“You should write about being a professional wine writer.”
That’s the advice I got recently from a close friend, after we’d somehow gotten on the topic of picking writing topics. “Why the f*ck would anybody want to read that?” was my response, to which I added, “I’m not even a professional wine writer.”
My friend’s response: “oh, really? Say, what do you get paid to do nowadays?” (the “, dumbass” ending was, apparently, implied, and was further underscored by my realization that content about changing careers was exactly the sort of stuff I’d been finding such compelling reading on finance blogs lately.
To which my only (sheepish) answer was, “uhmm… writing and talking about wine…?” (you know you’re f*cked when you express a statement as a question).
The realization that I make my living (the bill-paying part, anyway) primarily by writing about wine – which by definition now makes me a professional wine writer – was apparently obvious to everyone else but me, presumably because I was too busy trying to make a living as a professional wine writer to notice (please feel free to insert the implied “, dumbass!”).
But facts are facts, and those are the facts. I’m officially two years into Going Pro in the wine biz, two years since I bid the Corporate America day job life adieu and finally took the leap into the freelance world (itself taking place a good two years or so after initially planned), Two Years Before The (1WineDude) Mast(head). And so… how has it been? What’s it like?
It’s pretty f*cking awesome!…
Seriously. It’s f*cking great.
It’s full of nearly everything I imagined that being financially independent would allow me to do, with the added benefit of traveling to the world’s most beautiful places and drinking some of its most amazing fine wines, instead of heading to corporate spots like Waco, TX, Hackettstown, NJ, and (shudder) Slough, UK.
Somebody pinch me, for f*ck’s sake!
Here are a few tidbits I’ve learned in transitioning from Corporate-worker-bee to imbiber-scribe-of-life’s-sweet-honey-vinous-nectar:
Not having a steady job from one of the world’s major wine publications doesn’t mean you’re not “really” a professional wine writer.
Dealing with those who say that someone is “not really” a wine writer when they make 90% of their income (at a level that is on par with a livable wage for a single person in a relatively low cost of living area) writing about wine is a bit like dealing with the Internet Retirement Police that I occasionally run into, who tell me that I am “not really” retired because I am still working to pay the bills. Which is to say, it’s total bullsh*t.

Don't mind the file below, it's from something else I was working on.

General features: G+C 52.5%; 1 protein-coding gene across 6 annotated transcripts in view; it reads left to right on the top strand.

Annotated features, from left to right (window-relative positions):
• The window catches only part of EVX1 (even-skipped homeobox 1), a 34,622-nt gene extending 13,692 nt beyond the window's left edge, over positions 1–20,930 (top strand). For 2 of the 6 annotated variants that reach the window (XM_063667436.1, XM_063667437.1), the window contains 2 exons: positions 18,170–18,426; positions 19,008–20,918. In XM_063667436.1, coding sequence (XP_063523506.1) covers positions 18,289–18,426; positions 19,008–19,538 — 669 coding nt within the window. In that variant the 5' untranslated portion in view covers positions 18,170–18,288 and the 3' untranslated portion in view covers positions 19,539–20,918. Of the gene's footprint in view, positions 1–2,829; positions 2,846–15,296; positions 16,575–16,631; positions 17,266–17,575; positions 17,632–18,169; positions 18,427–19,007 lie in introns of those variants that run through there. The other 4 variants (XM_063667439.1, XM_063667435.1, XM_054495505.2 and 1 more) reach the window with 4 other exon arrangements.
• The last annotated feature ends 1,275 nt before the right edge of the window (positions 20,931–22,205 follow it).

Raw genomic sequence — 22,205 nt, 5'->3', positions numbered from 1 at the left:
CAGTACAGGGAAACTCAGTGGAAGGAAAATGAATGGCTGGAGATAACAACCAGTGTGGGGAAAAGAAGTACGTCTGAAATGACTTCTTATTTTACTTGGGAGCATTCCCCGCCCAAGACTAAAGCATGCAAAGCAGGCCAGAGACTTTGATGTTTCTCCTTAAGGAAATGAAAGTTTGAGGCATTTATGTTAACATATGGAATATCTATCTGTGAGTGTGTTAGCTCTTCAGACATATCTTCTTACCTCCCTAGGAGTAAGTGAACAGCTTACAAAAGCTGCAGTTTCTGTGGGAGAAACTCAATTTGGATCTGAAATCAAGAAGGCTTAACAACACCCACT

If you are financially independent and don’t need to work to fund your lifestyle, guess what? You’re retired. And if people regularly pay you to do something, guess what? You’re a professional (so you’d better act like one and try your best to give the vocation a decent reputation). So guess what? I’m a professional wine writer, one of a growing number of freelancers carving out a niche in this topic in ways that resemble income pooling far more than they do steady/traditional employment. Yes, I write here for free, and made my reputation almost entirely on-line rather than through someone else’s masthead. Know what that’s gotten me? Regular, paying freelance gigs with outlets like Playboy.com, Answers.com, PUBLIX Grape Magazine, and several one-offs with some big names with big readership (Guardian, Parade), speaking gigs, appearances on the international wine judging circuit, and the ability to work on lots of other great (paying) projects. Sadly, even with my modest take I make more than about 85% of the freelance wine writers I know (discouraging, right?), but there’s no lower threshold for “pro” status of which I’m aware. But, since there are many other people who make a half-decent living in a similar way, and don’t write a steady beat for a wine magazine masthead, are we saying none of them are pros, either? Sorry, that’s… well… stupid, because those masthead beats comprise something like one half of one percent of all of the paid wine writing gigs happening right now (and does anyone reading this seriously believe those traditional gigs are long for this earth?).
Wine writing isn’t a hard job.
I know I’m gonna get flamed for this one, but I can tell you from firsthand experience that wine writing isn’t a difficult job. Seriously, it’s a cakewalk compared to my days climbing the corporate ladder.